Journalists tonight were surprised by the awards given out by the Cannes jury--a jury which included actors Kirsten Dunst, Vanessa Paradis and Donald Sutherland, and directors Arnaud Desplechin, Laszlo Nemes and George Miller.
It's not that journalists found anything particularly off with giving Ken Loach's film I, Daniel Blake the top prize. The general consensus was that I, Daniel Blake was "very good." It's just that there were other exceptional films that journalists expected to win: namely, Maren Ade's marvelously creative Toni Erdmann and Kleber Mendonça Filho's unusually fresh film Aquarius. Some also expected at least some sort of prize for Jim Jarmusch's Paterson and Paul Verhoeven's Elle.
The awarding of Xavier Dolan's It's Only the End of the World for second prize (the Grand Prix) was met with boos in the third floor press room.
Jury Member Laszlo Nemes defended the choice of Dolan's film: "You could feel the very specific voice of the director. I am very happy to see when people are trying to go in different and personal ways."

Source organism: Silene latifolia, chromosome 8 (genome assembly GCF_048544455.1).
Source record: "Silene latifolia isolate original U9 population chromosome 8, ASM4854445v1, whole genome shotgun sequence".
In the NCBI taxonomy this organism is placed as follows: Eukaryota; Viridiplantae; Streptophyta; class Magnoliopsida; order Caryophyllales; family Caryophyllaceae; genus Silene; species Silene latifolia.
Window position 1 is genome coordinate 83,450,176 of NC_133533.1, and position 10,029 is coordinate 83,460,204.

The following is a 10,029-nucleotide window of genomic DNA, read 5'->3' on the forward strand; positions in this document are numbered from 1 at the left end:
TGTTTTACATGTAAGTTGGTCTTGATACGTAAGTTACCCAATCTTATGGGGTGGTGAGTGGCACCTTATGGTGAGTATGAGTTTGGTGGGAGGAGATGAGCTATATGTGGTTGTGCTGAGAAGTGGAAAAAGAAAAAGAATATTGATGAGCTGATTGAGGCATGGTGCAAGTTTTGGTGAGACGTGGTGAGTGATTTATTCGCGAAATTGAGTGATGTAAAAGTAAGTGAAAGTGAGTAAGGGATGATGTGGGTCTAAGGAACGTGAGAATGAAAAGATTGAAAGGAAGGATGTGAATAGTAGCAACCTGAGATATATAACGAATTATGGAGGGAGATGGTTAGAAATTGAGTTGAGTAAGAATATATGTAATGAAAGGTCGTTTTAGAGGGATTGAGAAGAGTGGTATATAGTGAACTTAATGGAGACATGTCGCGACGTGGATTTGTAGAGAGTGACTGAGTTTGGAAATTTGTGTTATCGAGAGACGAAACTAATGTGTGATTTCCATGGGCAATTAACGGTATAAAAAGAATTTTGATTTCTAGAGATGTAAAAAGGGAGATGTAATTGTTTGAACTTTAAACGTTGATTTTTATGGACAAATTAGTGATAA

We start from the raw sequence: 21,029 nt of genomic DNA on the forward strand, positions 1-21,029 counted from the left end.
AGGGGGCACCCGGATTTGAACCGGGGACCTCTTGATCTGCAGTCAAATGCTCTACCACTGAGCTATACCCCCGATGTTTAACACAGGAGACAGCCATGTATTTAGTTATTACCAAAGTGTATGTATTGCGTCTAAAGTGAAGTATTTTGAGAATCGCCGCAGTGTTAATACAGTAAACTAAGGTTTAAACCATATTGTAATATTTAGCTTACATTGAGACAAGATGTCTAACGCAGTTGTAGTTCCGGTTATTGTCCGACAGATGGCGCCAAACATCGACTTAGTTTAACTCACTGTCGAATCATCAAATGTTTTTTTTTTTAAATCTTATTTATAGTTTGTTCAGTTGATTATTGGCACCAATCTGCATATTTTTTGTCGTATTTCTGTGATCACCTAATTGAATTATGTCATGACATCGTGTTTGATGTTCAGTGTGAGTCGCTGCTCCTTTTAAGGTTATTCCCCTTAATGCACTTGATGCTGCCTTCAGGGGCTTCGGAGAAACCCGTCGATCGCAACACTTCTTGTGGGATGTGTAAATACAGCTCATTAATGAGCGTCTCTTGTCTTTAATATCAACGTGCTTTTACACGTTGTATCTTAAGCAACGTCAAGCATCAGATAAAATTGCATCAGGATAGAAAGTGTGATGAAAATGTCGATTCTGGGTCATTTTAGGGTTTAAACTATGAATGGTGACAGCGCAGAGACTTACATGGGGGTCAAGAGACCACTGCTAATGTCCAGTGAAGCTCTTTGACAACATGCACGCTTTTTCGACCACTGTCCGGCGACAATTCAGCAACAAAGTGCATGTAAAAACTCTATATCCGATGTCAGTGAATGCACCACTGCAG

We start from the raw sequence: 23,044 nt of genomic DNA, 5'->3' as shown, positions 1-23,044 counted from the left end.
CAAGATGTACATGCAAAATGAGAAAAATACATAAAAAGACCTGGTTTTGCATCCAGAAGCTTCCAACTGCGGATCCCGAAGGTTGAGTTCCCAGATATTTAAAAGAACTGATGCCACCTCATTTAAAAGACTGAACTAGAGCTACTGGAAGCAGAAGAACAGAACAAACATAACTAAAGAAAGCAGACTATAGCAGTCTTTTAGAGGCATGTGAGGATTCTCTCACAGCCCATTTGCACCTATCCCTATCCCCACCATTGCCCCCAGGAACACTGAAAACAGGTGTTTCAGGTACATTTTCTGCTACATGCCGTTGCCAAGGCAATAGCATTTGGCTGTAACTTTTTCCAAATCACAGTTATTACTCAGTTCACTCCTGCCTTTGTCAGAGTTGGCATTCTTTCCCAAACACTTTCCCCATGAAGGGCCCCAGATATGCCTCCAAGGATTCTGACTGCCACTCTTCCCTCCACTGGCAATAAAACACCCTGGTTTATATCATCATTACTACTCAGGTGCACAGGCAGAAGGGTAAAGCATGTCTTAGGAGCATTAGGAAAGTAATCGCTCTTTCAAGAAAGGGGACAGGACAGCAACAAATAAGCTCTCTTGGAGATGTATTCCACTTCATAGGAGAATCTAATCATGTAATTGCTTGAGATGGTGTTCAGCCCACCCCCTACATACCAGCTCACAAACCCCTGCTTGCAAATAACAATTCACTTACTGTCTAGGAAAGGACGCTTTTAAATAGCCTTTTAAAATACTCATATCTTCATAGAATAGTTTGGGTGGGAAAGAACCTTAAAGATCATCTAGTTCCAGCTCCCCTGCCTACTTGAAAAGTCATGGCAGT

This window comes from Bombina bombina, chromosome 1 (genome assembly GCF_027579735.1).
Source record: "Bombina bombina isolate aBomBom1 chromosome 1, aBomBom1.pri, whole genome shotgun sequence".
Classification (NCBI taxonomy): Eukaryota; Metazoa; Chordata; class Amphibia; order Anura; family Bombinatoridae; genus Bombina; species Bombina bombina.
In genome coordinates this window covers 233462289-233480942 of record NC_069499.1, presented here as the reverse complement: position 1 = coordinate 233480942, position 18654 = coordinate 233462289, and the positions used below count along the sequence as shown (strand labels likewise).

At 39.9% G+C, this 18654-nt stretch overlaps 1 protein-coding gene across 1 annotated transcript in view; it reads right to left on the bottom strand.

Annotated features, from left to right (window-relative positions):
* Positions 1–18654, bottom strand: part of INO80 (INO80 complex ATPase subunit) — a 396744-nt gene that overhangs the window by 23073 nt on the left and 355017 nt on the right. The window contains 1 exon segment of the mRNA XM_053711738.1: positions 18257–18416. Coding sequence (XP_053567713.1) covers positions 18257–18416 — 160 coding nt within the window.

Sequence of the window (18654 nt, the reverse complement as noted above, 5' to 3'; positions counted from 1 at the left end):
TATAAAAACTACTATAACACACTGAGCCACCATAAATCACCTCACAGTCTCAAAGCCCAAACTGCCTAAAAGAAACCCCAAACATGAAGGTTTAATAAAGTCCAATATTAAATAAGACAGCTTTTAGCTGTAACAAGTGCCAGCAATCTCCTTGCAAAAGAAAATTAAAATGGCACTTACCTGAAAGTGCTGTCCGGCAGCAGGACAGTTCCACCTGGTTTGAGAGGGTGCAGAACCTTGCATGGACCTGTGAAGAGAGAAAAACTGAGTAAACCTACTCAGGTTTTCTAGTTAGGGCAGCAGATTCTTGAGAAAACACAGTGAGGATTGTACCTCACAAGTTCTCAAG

The greatest surprise was the award for best actress to Jaclyn Jose in Brillante Mendoza's Ma' Rosa As a journalist objected to the jury: "But she was just in a supporting role." In a festival where there were so many extraordinary perfomances by women in leads, a common expectation was that the contest would be between Isabelle Huppert (Elle) and Sonia Braga (Aquarius).
It is par for the course at the Cannes festival that the press is taken aback by the jury's decisions. What made this year different was that it was the first time in twelve years I heard boos directed towards the jury.
Donald Sutherland stated pointblank: "We avoided looking at what other people were saying. It is unfair to me to say anything about which films were excluded or included."
I personally was happy to see Asghar Farhadi get Best Screenplay for The Salesman (although there were others I would also vote for), and Cristian Mungiu share the Best Director award for his film Graduation.